The Social Network is a movie that intimately ties itself to its release year by virtue of being a classic tragedy that plays by all the traditional rules. This is the story of an elite man who burns up every ideal and every relationship placed in front of him in a quest for power, exactly like Oedipus Rex and Macbeth and The Shield before it, and even the fact that it’s about elites who not only aren’t murdering each other but never even consider raising a hand to each other – great joke late in the movie when Eduardo pulls back his fist at Sean and takes pleasure in seeing him flinch – only makes it resemble your classic rise and self-destruction of a rock star even more, where the main emotional thread is two young people who knew each other before they were big. This all ends up highlighting the things that are truly novel about the movie. This is a techbro tragedy, in which Mark embodies the values and spirit of Silicon Valley and follows them all the way to the end, revealing as much of their virtues as their faults. The thing that struck me rewatching TSN for this essay was that Mark is genuinely creative – he may not have come up with the original idea, but he managed to spin many great offshoots onto that idea that are part of The Facebook’s success. I especially like the scene where he gets the idea for the ‘relationship status’, because it highlights how much The Facebook has been successful because it quantified social interaction, which is the source of Facebook’s real life destructive power.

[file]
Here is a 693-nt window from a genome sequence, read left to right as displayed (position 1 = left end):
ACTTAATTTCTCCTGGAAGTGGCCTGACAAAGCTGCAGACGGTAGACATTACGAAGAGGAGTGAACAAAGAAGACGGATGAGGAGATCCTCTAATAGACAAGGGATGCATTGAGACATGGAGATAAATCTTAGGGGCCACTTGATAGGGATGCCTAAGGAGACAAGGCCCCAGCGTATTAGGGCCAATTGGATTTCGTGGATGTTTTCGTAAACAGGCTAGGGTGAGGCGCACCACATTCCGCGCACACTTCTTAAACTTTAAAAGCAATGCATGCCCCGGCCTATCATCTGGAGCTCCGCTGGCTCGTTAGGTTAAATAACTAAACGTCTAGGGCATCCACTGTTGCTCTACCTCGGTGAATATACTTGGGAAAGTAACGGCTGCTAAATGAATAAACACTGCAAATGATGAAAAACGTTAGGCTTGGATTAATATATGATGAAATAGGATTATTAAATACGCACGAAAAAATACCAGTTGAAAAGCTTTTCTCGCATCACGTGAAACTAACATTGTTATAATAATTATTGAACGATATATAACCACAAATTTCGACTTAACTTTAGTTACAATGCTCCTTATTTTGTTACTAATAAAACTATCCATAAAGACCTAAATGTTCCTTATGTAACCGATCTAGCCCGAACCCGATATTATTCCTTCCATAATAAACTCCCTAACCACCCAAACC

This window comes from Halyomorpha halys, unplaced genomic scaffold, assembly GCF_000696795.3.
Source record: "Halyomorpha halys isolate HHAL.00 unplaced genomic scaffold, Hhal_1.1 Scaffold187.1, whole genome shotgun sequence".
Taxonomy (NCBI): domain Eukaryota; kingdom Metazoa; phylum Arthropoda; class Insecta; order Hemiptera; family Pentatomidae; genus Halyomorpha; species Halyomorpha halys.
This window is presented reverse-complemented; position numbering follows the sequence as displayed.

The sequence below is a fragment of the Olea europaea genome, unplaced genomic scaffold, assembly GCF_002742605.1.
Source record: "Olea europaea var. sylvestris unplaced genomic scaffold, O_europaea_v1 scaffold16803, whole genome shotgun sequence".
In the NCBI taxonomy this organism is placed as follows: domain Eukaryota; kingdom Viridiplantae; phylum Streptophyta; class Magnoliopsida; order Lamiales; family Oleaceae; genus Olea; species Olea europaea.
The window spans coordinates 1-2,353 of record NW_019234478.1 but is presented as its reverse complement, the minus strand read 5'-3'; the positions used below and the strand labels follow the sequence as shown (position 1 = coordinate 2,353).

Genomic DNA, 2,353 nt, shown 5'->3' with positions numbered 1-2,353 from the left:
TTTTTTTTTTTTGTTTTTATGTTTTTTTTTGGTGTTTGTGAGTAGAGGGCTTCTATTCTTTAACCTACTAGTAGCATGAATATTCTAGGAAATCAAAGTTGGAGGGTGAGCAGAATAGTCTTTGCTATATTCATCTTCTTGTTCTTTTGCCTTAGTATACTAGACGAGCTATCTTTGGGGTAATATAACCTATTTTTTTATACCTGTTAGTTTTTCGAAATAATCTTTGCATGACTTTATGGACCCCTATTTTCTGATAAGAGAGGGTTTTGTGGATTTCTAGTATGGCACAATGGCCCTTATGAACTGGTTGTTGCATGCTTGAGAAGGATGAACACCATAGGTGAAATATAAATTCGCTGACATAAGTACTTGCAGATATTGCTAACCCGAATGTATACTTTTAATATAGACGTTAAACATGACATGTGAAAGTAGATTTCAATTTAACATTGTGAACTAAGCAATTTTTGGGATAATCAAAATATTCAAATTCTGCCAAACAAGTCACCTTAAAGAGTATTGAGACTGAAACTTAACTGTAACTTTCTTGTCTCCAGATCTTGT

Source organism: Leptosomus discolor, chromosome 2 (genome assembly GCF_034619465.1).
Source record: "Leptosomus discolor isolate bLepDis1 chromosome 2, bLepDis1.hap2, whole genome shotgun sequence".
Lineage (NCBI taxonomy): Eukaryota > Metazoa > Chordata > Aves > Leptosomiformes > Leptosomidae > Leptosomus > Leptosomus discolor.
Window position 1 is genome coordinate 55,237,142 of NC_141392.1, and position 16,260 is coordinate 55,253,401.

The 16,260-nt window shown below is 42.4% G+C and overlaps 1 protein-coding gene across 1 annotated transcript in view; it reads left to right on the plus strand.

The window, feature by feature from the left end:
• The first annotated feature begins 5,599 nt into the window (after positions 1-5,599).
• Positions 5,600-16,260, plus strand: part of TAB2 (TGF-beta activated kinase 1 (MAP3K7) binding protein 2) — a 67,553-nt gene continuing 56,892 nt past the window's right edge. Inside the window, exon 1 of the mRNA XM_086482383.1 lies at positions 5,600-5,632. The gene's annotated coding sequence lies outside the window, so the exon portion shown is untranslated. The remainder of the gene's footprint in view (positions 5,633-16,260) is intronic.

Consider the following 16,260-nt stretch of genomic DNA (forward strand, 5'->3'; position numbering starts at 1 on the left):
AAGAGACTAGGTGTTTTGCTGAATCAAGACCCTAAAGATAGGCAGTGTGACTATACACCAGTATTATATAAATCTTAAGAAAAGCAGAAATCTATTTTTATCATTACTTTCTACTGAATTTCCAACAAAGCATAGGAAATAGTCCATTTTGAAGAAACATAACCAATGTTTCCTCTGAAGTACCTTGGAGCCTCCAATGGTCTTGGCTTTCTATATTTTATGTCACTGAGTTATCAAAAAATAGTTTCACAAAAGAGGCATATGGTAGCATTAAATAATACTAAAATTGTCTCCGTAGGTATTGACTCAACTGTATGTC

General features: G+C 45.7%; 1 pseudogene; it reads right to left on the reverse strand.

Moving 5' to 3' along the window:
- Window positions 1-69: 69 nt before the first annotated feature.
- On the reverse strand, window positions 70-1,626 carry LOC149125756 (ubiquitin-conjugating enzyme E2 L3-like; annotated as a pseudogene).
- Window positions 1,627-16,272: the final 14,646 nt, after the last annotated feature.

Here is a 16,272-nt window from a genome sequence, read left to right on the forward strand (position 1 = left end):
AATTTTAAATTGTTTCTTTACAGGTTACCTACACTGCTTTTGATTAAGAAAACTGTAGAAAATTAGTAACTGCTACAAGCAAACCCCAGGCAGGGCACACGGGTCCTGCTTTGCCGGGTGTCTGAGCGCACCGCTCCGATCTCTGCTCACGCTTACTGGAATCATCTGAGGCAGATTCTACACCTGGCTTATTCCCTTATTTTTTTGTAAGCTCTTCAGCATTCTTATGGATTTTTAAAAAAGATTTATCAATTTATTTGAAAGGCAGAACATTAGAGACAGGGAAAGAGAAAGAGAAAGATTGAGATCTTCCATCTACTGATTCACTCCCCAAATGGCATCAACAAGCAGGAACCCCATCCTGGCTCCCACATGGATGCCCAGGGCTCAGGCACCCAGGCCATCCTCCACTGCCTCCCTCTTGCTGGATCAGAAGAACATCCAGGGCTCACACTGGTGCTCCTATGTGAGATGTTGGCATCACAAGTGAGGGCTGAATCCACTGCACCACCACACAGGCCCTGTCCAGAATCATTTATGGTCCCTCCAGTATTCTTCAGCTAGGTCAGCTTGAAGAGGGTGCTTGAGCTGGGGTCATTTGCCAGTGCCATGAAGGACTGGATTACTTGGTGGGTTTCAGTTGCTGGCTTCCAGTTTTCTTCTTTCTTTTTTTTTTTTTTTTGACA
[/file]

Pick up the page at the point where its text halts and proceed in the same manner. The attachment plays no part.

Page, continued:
Destruction is also part of those techbro values. One thing I think about a lot is the story of a Silicon Valley guy who tried reinventing – ‘disrupting’ was his phrase – the concept of the toasted sandwich shop, and it was widely mocked as the absurd final conclusion of techbros trying to break down the old ways not because the old ways weren’t working but to get some of that sweet archetypal Badass Rebel power. In this movie, one of the effects of Mark’s actions is that he runs roughshod over the unwritten rules of Harvard, revealing them to have no actual power; when the Winklevii try playing off an actual rule that he broke, they find themselves humiliated, turned away, and forced to break a cherished code of conduct to even have the chance to annoy him. During the depositions, Mark makes brash and arrogant statements insulting the intelligence of everyone who challenges him; if you interpret Marylin Delpy’s line on him (“You’re not an asshole, Mark. You’re just trying to hard to be.”) not as a value judgement but as an observation on specific behaviours, then yes, he’s actively recreating behaviours of assholes (especially Sean Parker), destroying social expectations purely because he’s powerful enough to do so, and he justifies his power as coming from how smart he is. The fact that Facebook is now an integral social structure is another standard irony that reality can reliably deliver – the rebel that became the old guard. It’s also part of the movie’s emotional arc; Eduardo is brought low because he believes in the idea of a CFO and of a friend, and Mark destroys that as easily as he destroys the idea of exclusive Harvard clubs.